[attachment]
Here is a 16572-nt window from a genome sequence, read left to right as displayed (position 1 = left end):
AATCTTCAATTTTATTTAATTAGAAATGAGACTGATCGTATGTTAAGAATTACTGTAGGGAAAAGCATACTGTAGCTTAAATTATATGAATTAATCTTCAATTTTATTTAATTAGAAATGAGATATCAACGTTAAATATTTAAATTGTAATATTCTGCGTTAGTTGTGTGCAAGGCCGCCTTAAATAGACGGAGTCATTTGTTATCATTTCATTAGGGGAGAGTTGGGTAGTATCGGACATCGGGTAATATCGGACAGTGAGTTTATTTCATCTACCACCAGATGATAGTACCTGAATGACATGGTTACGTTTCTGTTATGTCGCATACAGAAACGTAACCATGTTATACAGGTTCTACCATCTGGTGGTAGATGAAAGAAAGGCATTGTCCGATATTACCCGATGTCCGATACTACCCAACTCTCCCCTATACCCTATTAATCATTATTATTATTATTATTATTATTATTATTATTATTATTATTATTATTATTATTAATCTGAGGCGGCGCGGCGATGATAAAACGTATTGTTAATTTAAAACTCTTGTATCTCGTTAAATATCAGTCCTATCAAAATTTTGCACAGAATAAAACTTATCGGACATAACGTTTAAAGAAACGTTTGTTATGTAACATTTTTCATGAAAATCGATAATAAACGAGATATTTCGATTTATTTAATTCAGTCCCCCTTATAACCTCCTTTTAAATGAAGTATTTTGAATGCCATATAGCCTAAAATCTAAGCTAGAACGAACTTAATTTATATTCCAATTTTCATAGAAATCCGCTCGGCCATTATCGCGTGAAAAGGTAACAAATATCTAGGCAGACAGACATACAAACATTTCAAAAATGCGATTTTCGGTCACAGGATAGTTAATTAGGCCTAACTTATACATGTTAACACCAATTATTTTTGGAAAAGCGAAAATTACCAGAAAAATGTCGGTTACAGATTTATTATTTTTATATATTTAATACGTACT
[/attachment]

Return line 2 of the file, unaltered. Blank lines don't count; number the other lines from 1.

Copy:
AATCTTCAATTTTATTTAATTAGAAATGAGACTGATCGTATGTTAAGAATTACTGTAGGGAAAAGCATACTGTAGCTTAAATTATATGAATTAATCTTCAATTTTATTTAATTAGAAATGAGATATCAACGTTAAATATTTAAATTGTAATATTCTGCGTTAGTTGTGTGCAAGGCCGCCTTAAATAGACGGAGTCATTTGTTATCATTTCATTAGGGGAGAGTTGGGTAGTATCGGACATCGGGTAATATCGGACAGTGAGTTTATTTCATCTACCACCAGATGATAGTACCTGAATGACATGGTTACGTTTCTGTTATGTCGCATACAGAAACGTAACCATGTTATACAGGTTCTACCATCTGGTGGTAGATGAAAGAAAGGCATTGTCCGATATTACCCGATGTCCGATACTACCCAACTCTCCCCTATACCCTATTAATCATTATTATTATTATTATTATTATTATTATTATTATTATTATTATTATTATTATTAATCTGAGGCGGCGCGGCGATGATAAAACGTATTGTTAATTTAAAACTCTTGTATCTCGTTAAATATCAGTCCTATCAAAATTTTGCACAGAATAAAACTTATCGGACATAACGTTTAAAGAAACGTTTGTTATGTAACATTTTTCATGAAAATCGATAATAAACGAGATATTTCGATTTATTTAATTCAGTCCCCCTTATAACCTCCTTTTAAATGAAGTATTTTGAATGCCATATAGCCTAAAATCTAAGCTAGAACGAACTTAATTTATATTCCAATTTTCATAGAAATCCGCTCGGCCATTATCGCGTGAAAAGGTAACAAATATCTAGGCAGACAGACATACAAACATTTCAAAAATGCGATTTTCGGTCACAGGATAGTTAATTAGGCCTAACTTATACATGTTAACACCAATTATTTTTGGAAAAGCGAAAATTACCAGAAAAATGTCGGTTACAGATTTATTATTTTTATATATTTAATACGTACT